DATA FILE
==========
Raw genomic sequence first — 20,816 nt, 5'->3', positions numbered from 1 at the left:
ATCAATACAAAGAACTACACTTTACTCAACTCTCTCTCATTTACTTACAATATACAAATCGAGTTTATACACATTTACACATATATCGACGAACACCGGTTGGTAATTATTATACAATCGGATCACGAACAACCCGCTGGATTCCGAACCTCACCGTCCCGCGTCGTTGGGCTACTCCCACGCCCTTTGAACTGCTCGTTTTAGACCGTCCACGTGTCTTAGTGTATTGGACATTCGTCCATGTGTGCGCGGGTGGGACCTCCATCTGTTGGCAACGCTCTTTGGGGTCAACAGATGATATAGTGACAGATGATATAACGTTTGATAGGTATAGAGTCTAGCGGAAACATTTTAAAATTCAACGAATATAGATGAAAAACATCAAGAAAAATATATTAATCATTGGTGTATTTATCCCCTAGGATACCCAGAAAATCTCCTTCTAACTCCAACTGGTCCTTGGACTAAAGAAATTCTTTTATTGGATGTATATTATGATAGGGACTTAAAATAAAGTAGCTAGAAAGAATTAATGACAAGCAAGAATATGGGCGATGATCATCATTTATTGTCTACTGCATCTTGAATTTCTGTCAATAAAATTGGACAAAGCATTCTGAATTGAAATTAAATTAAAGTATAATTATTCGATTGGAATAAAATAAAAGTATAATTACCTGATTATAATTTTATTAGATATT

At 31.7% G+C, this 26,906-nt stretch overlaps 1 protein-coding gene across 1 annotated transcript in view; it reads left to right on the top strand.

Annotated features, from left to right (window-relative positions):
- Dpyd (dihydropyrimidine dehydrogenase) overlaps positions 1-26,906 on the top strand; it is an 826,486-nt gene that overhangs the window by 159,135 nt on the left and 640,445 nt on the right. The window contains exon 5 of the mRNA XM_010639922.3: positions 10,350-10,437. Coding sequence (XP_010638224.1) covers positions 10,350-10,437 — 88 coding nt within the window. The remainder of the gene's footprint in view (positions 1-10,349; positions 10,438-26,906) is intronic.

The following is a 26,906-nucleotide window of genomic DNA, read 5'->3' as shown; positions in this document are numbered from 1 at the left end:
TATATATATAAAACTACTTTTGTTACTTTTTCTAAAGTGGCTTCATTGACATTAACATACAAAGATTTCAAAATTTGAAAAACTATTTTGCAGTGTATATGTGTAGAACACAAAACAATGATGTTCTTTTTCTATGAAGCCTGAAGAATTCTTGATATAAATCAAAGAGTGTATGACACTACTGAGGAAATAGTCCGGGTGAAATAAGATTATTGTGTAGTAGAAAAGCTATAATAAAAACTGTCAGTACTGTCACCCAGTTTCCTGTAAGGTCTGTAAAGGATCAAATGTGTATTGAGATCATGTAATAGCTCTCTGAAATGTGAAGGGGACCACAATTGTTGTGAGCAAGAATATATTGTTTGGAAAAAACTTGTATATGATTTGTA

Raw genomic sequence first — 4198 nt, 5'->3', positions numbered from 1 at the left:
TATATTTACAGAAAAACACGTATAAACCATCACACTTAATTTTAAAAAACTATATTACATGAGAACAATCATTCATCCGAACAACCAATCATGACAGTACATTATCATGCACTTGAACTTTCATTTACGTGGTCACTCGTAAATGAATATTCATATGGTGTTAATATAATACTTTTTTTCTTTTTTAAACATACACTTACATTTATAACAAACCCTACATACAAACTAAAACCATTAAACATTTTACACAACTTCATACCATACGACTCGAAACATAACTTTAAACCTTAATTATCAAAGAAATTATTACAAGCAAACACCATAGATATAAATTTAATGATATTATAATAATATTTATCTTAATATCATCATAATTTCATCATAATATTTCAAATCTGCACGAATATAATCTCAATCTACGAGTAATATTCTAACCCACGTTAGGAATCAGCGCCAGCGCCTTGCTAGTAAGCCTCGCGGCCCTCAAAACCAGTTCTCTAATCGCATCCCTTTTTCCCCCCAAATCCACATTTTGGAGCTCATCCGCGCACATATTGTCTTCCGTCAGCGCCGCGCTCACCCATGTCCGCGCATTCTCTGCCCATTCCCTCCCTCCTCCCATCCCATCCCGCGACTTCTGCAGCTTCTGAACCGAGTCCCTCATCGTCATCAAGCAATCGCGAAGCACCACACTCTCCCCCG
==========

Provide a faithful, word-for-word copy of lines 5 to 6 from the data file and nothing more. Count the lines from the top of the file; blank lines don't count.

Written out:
- Dpyd (dihydropyrimidine dehydrogenase) overlaps positions 1-26,906 on the top strand; it is an 826,486-nt gene that overhangs the window by 159,135 nt on the left and 640,445 nt on the right. The window contains exon 5 of the mRNA XM_010639922.3: positions 10,350-10,437. Coding sequence (XP_010638224.1) covers positions 10,350-10,437 — 88 coding nt within the window. The remainder of the gene's footprint in view (positions 1-10,349; positions 10,438-26,906) is intronic.

The following is a 26,906-nucleotide window of genomic DNA, read 5'->3' as shown; positions in this document are numbered from 1 at the left end: